Then it was on to the saw. I slid it out of its box, took off the plastic, and was very happy to discover that the saw was almost fully assembled! The fence clamps quickly into place, and no tools are needed. The blade and riving knife were already installed, and other than the anti-kickback pawl and the blade guard, which remove quickly for storage and transportation, the DeWalt DW745S Compact Saw was ready to go.
I brought the saw outside to finish the setup. At only 45 pounds, it’s pretty painless to schlep around, and the built-in handholds make it easy to get a good grip. I mounted the saw to the stand, using the four bolts and nuts that came with the stand. The saw fit perfectly on the stand; the holes line up just like they should, and a couple of minutes later it was stable and good to go.
Note: The saw will fit on the stand facing in either direction, so you have to pay attention when mounting it. The legs extend a bit further on one side than the other; you’ll want the shorter legs facing the controls, to help prevent tripping. Being a graduate of the “we don’t need no stinking directions” school of thought, I naturally assembled the saw without glancing at them. Backwards, of course. I later reversed the process, which only takes a couple of minutes.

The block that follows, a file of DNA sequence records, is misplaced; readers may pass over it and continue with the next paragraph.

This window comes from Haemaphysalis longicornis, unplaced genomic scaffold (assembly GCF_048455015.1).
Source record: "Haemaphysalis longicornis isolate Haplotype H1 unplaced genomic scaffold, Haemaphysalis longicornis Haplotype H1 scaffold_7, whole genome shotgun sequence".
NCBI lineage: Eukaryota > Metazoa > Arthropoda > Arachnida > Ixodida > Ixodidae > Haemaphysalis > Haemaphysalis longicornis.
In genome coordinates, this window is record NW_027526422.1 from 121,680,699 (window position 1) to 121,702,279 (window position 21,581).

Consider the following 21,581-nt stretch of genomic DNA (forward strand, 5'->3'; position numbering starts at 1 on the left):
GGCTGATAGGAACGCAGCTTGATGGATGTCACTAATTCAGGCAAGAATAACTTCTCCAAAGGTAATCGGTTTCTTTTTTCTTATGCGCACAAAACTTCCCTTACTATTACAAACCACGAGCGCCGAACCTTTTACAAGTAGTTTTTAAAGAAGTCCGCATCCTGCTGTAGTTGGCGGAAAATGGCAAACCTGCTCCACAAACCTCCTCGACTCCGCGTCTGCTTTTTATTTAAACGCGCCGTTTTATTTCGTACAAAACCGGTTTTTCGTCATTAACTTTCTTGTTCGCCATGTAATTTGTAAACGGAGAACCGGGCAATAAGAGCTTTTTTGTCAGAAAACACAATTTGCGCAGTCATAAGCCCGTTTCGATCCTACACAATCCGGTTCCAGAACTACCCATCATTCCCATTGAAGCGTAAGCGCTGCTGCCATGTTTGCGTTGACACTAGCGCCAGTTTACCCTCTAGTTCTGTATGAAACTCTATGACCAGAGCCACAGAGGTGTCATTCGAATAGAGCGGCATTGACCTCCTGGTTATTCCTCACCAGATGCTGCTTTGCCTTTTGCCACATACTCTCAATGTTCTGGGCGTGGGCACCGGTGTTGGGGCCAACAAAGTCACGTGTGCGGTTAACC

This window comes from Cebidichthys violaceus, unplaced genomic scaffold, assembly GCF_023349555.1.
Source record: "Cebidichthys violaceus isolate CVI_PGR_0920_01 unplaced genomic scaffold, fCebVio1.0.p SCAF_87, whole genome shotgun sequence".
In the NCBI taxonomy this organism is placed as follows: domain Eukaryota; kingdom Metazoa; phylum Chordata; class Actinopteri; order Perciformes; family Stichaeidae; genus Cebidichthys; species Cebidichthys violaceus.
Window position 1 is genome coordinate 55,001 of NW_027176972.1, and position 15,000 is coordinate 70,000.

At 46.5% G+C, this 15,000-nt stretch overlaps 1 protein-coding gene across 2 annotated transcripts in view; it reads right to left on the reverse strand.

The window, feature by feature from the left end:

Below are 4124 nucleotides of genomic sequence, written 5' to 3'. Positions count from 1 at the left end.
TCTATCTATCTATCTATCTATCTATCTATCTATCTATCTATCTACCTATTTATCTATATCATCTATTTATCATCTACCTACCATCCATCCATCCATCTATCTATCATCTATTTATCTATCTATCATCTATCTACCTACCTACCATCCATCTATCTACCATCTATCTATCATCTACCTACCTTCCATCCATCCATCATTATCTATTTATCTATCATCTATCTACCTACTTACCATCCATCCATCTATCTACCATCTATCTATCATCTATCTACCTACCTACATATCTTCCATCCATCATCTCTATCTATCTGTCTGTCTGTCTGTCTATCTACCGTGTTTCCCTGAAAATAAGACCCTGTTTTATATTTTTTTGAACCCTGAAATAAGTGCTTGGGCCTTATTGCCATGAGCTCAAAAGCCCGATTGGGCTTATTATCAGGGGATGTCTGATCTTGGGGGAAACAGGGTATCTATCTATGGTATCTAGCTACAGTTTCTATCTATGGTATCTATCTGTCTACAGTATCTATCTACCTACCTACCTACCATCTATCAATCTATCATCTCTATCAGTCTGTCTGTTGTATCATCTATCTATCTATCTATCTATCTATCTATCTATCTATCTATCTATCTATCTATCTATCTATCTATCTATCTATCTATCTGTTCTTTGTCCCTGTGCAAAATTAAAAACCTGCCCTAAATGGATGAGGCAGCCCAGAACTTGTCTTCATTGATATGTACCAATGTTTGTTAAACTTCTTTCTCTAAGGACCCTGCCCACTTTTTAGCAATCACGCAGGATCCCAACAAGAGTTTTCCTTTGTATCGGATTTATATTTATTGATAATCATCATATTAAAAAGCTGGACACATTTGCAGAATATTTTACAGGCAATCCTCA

Clearly, DeWalt put some thought into the design of the DW745. No tools are needed for any adjustments to the saw, other than blade changes. The accessories, with the exception of the miter gauge, all have designated on-board storage space. The oversized power switch is easy to use, and it’s easy to adjust the bevel and blade height.
The DeWalt DW745S Compact Saw Makes Some Sawdust
Since my garage is packed to the gills, and my newly-built shop has no power yet, I set up the saw in the driveway to make some test cuts. Before using the DeWalt DW745S Compact Saw, I checked the blade for parallel alignment with the miter slot, and to make sure it was perpendicular to the table with the bevel set at 0°. I also checked the scale on the rip fence. Everything was dead on, right out of the box.
The rip fence on this saw is a pleasure to use. It adjusts quickly and easily by turning a knob, and the rack and pinion gearing move the fence back and forth along the table very smoothly, keeping the fence perfectly parallel to the blade. When the fence is where you want it, flipping a lever on the side of the saw locks it very firmly in place. The fence extends to the right far enough to make a 20”+ rip, and a built-in support for longer pieces flips back behind the fence when not in use.
I recently installed several new windows in an old farmhouse I’m renovating. The walls vary in thickness, which makes trimming them out a treat. I’m using oak for all the trim, and spacers are needed between the window frame and the casing. The two windows in the kitchen needed some 1/2” filler strips, so I set the rip gauge to 1/2”, double checked it with my tape, and fired up the DeWalt DW745S.
The saw started and ran smoothly, and I fed the eight-foot piece of oak through several times, until it was transformed into a pile of filler strips. I then fed a small piece of plywood through. The saw had no trouble at all with any of the cuts.